A Vital Connection to the Cancer Community
One of the most effective ways in which NCI interacts with the cancer community is through our advisory boards. Next week, for instance, the National Cancer Advisory Board (NCAB) will meet for the third time this year. Among the advisory boards and committees to NCI, the NCAB plays a unique role. The NCAB advises both NCI leadership and the secretary of the Department of Health and Human Services with regard to the Institute's strategic plan and its intramural and extramural research activities. The committee's 18 members are appointed by the President.
The NCAB also is distinct from other NCI advisory boards in that it provides secondary peer review of all grant applications to NCI over $50,000. This is a critical responsibility that ensures the NCAB is an active participant in guiding the direction of cancer research.
The NCAB's close affiliation with the President's Cancer Panel (PCP) also sets it apart. In fact, PCP members attend every NCAB meeting, typically providing an update on the panel's activities, but also often engaging in the board's discussions.
Although the NCAB is one small group of individuals, through its standing and ad hoc subcommittees and work groups, it can tap into experts in every aspect of cancer research and treatment, which significantly expands its ability to thoroughly address the issues brought before it. When a subcommittee makes recommendations (which must first be accepted by the full NCAB), the result can often be immediate and lasting. For example, in February 2003, an NCAB ad hoc working group that examined the award mechanisms for funding cancer centers (P30) and Specialized Programs of Research Excellence, or SPOREs (P50) issued an excellent report that included a number of recommendations NCI is acting on, including using cancer centers to pilot new research and dissemination programs, such as the cancer Biomedical Informatics Grid (caBIG).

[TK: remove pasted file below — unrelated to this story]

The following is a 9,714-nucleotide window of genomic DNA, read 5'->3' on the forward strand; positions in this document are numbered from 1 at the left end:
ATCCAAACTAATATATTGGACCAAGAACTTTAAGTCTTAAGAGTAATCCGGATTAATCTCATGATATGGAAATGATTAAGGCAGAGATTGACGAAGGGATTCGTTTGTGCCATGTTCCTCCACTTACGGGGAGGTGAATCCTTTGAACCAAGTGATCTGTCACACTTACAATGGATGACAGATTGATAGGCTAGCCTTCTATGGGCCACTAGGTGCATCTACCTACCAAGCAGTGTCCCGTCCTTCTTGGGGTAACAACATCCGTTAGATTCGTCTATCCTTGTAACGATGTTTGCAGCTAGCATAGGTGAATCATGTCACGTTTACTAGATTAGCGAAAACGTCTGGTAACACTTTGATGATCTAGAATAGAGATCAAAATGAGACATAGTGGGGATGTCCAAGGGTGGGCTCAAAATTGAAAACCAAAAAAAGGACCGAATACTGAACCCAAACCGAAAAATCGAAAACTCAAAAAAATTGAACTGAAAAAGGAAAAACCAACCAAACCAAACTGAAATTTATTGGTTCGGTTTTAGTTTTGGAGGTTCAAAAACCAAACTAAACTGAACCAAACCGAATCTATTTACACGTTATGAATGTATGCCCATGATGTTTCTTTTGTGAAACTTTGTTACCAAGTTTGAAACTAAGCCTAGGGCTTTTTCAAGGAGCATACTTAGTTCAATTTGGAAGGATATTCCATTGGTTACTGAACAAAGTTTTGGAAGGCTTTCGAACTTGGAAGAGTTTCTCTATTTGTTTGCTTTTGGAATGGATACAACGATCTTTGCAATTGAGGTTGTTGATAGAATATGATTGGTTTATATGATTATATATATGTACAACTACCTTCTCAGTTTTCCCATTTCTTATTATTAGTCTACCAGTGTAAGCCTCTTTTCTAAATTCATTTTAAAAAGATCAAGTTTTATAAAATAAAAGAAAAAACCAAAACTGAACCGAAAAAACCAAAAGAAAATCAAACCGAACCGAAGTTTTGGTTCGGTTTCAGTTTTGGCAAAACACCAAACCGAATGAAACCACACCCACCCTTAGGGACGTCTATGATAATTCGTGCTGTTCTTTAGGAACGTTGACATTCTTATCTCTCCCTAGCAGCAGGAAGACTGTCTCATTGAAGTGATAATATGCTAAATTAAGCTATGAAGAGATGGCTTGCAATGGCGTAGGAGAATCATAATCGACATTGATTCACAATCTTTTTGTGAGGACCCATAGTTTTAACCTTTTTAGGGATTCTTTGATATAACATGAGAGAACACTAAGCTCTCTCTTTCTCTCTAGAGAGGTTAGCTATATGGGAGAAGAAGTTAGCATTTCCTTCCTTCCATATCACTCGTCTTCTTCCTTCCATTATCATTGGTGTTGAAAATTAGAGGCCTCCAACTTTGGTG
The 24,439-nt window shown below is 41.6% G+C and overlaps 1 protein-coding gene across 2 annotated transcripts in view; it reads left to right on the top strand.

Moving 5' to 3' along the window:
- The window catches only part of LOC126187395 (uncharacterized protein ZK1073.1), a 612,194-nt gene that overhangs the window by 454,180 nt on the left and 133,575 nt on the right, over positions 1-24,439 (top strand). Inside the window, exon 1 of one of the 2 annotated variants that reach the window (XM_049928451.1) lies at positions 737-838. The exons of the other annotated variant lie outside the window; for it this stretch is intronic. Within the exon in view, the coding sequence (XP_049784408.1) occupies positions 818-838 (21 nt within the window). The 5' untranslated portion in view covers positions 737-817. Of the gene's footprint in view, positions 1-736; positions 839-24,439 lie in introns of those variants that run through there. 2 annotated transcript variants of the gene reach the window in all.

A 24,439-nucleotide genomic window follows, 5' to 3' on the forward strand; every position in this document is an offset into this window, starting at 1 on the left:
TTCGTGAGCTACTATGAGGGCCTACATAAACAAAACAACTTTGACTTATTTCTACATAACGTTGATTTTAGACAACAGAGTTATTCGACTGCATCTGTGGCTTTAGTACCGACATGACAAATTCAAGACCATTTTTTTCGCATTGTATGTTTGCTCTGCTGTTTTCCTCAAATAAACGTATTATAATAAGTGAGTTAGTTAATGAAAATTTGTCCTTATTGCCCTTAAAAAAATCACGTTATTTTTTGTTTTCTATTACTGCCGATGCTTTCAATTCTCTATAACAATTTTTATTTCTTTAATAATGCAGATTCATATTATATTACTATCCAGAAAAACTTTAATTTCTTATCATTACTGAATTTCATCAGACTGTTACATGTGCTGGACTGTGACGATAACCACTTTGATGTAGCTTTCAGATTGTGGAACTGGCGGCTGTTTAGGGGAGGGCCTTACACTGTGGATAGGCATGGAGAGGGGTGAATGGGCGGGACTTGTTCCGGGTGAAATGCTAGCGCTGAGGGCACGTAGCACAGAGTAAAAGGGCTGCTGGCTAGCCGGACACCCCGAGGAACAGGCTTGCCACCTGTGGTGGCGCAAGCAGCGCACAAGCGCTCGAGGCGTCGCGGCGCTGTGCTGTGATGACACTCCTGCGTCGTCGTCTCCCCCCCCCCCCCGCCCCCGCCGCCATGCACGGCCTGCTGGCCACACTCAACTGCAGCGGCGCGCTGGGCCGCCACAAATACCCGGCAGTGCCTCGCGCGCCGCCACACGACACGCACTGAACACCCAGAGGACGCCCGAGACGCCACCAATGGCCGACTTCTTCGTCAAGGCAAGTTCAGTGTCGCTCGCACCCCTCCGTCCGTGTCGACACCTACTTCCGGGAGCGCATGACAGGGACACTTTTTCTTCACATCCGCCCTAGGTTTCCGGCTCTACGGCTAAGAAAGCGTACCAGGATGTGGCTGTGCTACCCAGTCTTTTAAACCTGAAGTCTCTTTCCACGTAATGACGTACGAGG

Under the thoughtful leadership of NCAB chair Dr. John Niederhuber, I am confident that the NCAB will continue to have a positive and lasting impact on NCI's activities and the course of cancer research and care. The commitment and expertise of the NCAB and the other NCI advisory boards are one reason that I am confident we can achieve the 2015 goal.
Dr. Andrew C. von Eschenbach